Dr Enrico Masoero
- 4.02, Queen's Buildings - South Building, 5 The Parade, Newport Road, Cardiff, CF24 3AA
- Available for postgraduate supervision
My research and teaching is in the mechanics and chemistry of infrastructure materials. I mainly use and develop computational methods based on discrete interacting particles, to simulate the formation and degradation of materials. Most of my work is on concrete, which is the most widely used artificial material on Earth and whose improvement is critical to achieveing the current environmental targets in the UK and internationally. Another important thread of my researhc relates to structures, in particular their (topological) optimization to resist accidental damage coming for example from explotions or impacts.
2010 : PhD in Structural Engineering at Politecnico di Torino (Italy)
2010 - 2013 : Postdoctoral Research Associate at MIT, Concrete Sustainability Hub, Boston (USA)
2013 - 2021 : Lecturer and Senior Lecturer in Structural Engineering at Newcastle University (UK)
2021 - now : Senior Lecturer in the Materials for Life group at Cardiff University (UK)
Honours and awards
- National Award for best PhD Thesis in Computational Mechanics - Italian Group of Computational Mechanics (2010)
- MITOR Postdoctoral Fellowship, between Politecnico di Torino and MIT (2010)
- Keynote lecture at the 2nd meeting of the EU COST Action TU1404: Towards the next generation of standards for service life of cement-based materials and structures, Wien, Austria (2015)
- Keynote Lecture at the Newton Fund workshop "Reusing Mining Waste", University of Strathclyde, Glasgow, UK (2019).
- Chartered Civil Engineer in Italy
- Fellow of the UK Higher Education Academy
Committees and reviewing
- Member of the Properties of Materials Committee of the Engineering Mechanics Institute of the American Society of Civil Engineering, USA (EMI-ASCE)
- Reviewer for various international journals, including Engineering Structures, Computational Materials Science, The Structural Design of Tall and Special Buildings, Journal of Engineering Mechanics ASCE, The Journal of the American Ceramics Society, Cement and Concrete Research, the Journal of the Mechanics and Physics of Solids, Nature Scientific Reports, Composite Materials, Advances in Applied Ceramics, International Journal of Concrete Structures and Materials, Journal of Nanomechanics and Micromechanics ASCE, Cement and Concrete Composites, Journal of Construction and Building Materials
- Outstanding reviewer for the Cement and Concrete Research journal (2018)
I have been teaching course in Civil and Structural Engineering since 2007, at various instiutions. In particular, I have been teaching courses in the areas of Structural Mechanics, Materials Science, and Numerical Methods.
At Cardiff University I am teaching the Structural Analysis part of the Design module and part of the Engineering Analysis module, both in year 2. In addition to that, I am supervising undergaduate and graduate dissertations.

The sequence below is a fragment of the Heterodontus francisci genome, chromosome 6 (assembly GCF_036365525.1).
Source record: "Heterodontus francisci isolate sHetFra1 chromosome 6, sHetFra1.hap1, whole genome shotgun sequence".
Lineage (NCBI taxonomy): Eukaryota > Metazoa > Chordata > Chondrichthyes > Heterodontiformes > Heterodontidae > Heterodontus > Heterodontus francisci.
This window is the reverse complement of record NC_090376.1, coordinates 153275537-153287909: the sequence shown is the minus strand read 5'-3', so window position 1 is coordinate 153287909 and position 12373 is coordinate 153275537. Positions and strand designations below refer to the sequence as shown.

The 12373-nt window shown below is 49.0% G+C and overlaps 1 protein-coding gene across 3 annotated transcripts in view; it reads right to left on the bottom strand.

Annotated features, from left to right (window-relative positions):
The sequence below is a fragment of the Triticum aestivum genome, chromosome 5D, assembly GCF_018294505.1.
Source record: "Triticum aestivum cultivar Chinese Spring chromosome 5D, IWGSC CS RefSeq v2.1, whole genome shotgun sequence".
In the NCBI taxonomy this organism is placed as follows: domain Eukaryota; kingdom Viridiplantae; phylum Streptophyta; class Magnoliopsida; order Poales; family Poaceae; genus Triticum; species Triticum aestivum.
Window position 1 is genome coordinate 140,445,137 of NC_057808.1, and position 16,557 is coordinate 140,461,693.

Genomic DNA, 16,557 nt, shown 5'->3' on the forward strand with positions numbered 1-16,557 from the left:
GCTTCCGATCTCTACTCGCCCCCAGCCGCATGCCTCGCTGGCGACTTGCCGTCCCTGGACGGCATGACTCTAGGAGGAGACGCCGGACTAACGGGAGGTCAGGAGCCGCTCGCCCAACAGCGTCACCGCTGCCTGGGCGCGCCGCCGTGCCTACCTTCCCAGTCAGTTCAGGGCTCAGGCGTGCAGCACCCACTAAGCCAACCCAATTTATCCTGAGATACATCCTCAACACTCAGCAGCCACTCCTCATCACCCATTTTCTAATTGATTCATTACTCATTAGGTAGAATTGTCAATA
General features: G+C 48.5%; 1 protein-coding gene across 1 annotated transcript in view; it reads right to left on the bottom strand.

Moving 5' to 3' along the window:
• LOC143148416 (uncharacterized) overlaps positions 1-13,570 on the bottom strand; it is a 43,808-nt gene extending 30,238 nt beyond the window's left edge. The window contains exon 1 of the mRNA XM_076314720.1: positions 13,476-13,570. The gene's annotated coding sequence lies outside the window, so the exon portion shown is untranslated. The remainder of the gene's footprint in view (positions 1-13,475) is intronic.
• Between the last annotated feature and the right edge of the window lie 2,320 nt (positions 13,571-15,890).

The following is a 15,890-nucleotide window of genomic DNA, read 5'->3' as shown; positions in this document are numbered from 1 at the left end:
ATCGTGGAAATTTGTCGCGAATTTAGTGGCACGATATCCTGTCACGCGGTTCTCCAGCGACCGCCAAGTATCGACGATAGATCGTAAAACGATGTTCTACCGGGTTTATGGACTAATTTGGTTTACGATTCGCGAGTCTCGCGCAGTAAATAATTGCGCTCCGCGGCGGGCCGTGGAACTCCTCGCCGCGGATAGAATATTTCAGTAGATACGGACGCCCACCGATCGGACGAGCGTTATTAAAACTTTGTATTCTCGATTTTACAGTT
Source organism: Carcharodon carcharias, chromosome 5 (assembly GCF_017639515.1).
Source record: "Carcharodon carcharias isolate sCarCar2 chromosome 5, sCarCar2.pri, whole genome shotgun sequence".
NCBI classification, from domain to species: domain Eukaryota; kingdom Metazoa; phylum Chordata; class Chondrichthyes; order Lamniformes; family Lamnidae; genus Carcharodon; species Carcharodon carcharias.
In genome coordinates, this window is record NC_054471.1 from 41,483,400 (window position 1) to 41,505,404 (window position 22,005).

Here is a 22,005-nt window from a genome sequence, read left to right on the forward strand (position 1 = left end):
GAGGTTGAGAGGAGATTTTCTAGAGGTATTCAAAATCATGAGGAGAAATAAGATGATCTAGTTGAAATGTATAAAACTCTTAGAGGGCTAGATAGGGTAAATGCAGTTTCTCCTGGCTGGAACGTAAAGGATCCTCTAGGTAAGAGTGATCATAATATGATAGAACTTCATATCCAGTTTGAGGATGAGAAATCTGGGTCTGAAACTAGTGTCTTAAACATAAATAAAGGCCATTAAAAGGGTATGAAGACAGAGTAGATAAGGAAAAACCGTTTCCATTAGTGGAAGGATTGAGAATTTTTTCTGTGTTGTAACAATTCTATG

I have been supervising several PhD students in various areas: Structural Engineering, Materials, Biomechanical Engineering, and Mathematics.
I am a Fellow of the UK Higher Education Academy.
The core of my research is on computational methods based on discrete interacting particles, to simulate the formation and degradation of materials at the nano-to-mico scale, as well the mechanics and collapse of structures.
In the area of mateirals, I have been developing simulations based on interacting nanoparticles, and in particular I have worked on coupling mechanical with chemical processes, in the framework of Kinetic Monte Carlo. This opens up new opportunities to simulate degrdation processes where mechical stresses and chemical reactions play together, such as stress-induced dissolution, stress-corrosion cracking, or dissolution-induced creep.
My simulations are at the nano-to-micro level and I use them to clarify fundamental mechanisms, to provide constitutive inputs for larger-scale models that are typically used in engineering, and to better interpret and guide experimental research.
The main material of interest, for me, is concrete, as it plays a central role in achieving the current environmental targets in the UK and internationally. However, I am increasingly exploring applications f the same method to other materials and systems too: degradation of lithium electrodes in batteries are one such example.
In th area of structural mechanics, my main interest is in avoiding building collapse. I have started resarch in this area during my PhD and recently my interest got revived by the new opportunities offered by digital manufacture, which enables relatively low-cost fabrication of complex structures which would have not been sustainable a few years ago. This, combined with the increasingly stringent requirement of minimizing waste of material, is fuelling my current interest in structural topology optimization, with a particualr and original focus on discrete structural behaviour, e.g. fracture and impacts, which are all parts of typical collapse mechanisms.
I am interested in supervising PhD students in the areas of:
- Computational materials science
- Modelling the formation and degrdation of concrete and other mateiral systems (in particular natural rocks and battery electrodes)
- Structural topology optimization
- 2nd Supervisor of Dr Jiayi Wang - The influences of microstructural processes on concrete exposed to high temperatures (awarded 2021)
- 1st Supervisor of Dr Francesca Lolli - Molecular structure and early age behaviour of metakaolin geopolymers: insights from nanoscale modelling (awarded 2019)